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Using Generative AI

Ethical Considerations for Using Generative AI

Generative AI tools can assist us in our daily lives, at work, or when studying. As with any tool, ethical, evaluative, and appropriate use is key. Below are ethical considerations connected to generative AI for you to explore.

Environmental impacts

Building, training, and using generative AI models requires the use of a significant amount of energy and contributes carbon emissions. It also consumes a lot of water for cooling. Researchers and companies are exploring ways to make generative AI more sustainable, but it is still important to consider whether your use of AI is worth the environmental impact and to use generative AI tools as efficiently as you can. For more information about generative AI and the environment, see this article from the Wall Street Journal.


Although many generative AI tools are currently free, more and more are applying a cost to access them or to use premium features. This creates barriers for those who are unable to afford access. However, generative AI tools can also function as accessibility aids. For example, Maggie Melo wrote about ChatGPT as an assistive technology for students and faculty with ADHD. 

Creatorship and academic integrity

University experiences develop your knowledge and skills so when you finish a degree, you’re well equipped for employment or further study. Using generative AI to create content that you have not expanded on, modified, or meaningfully engaged with means you are presenting work that is not your own and you have not developed your knowledge and skills. Getting a generative AI tool to create or rewrite your assignment, and then submitting that work as your own, is cheating. It is similar to asking another human to do your work for you. If you use generative AI, you need to disclose which tool(s) you used and in what way. For more information, visit the information provided by the Provost’s Task Force on AI and the Learning Environment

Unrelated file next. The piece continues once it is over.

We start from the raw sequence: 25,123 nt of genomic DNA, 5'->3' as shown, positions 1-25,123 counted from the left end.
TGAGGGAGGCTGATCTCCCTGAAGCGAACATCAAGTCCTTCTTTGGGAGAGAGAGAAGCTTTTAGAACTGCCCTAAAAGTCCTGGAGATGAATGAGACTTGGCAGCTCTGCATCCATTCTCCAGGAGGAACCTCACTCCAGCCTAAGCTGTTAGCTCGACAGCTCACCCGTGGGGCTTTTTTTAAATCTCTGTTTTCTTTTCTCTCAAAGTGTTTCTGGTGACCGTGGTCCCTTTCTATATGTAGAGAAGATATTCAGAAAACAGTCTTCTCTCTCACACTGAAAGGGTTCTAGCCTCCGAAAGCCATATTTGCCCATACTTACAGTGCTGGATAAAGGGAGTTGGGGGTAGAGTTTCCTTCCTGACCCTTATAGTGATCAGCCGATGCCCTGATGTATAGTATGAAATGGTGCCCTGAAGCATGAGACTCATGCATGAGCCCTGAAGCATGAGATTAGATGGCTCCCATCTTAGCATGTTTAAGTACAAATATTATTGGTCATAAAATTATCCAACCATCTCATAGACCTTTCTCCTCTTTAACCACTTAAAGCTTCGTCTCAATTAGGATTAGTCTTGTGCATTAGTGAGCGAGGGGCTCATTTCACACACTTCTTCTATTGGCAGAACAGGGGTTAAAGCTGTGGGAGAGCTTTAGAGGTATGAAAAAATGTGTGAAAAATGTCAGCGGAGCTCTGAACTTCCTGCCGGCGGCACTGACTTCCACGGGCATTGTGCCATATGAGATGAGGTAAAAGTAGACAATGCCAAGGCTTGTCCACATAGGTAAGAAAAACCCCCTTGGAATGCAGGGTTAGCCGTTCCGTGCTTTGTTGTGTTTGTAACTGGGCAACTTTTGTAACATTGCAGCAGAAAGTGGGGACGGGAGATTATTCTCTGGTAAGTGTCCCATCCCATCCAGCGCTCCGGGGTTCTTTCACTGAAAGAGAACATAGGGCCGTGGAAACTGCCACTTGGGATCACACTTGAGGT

Furthermore, if you intend to publish work incorporating AI-generated content, you should check the publisher guidelines about what is allowed. 


There are several copyright issues relevant to the development and use of generative AI tools. How the training data for the AI tool is gathered, whether it includes copyright-protected material, and whether permission or a licence from the rights holder has been acquired, or needs to be acquired, are all important considerations. Using substantial portions of copyright-protected works as inputs or as certain types of outputs with AI tools may also have copyright implications. While at present there seems to be no statutory basis for copyright protection of AI-generated outputs in Canada, such outputs can be infringing of other copyrights, and the liability for such infringements can be an issue for both developers and users of generative AI tools. The Government of Canada is exploring these issues through its Consultation on Copyright in the Age of Generative Artificial Intelligence and the Artificial Intelligence and Data Act. For more information about copyright, contact the University of Alberta Copyright Office.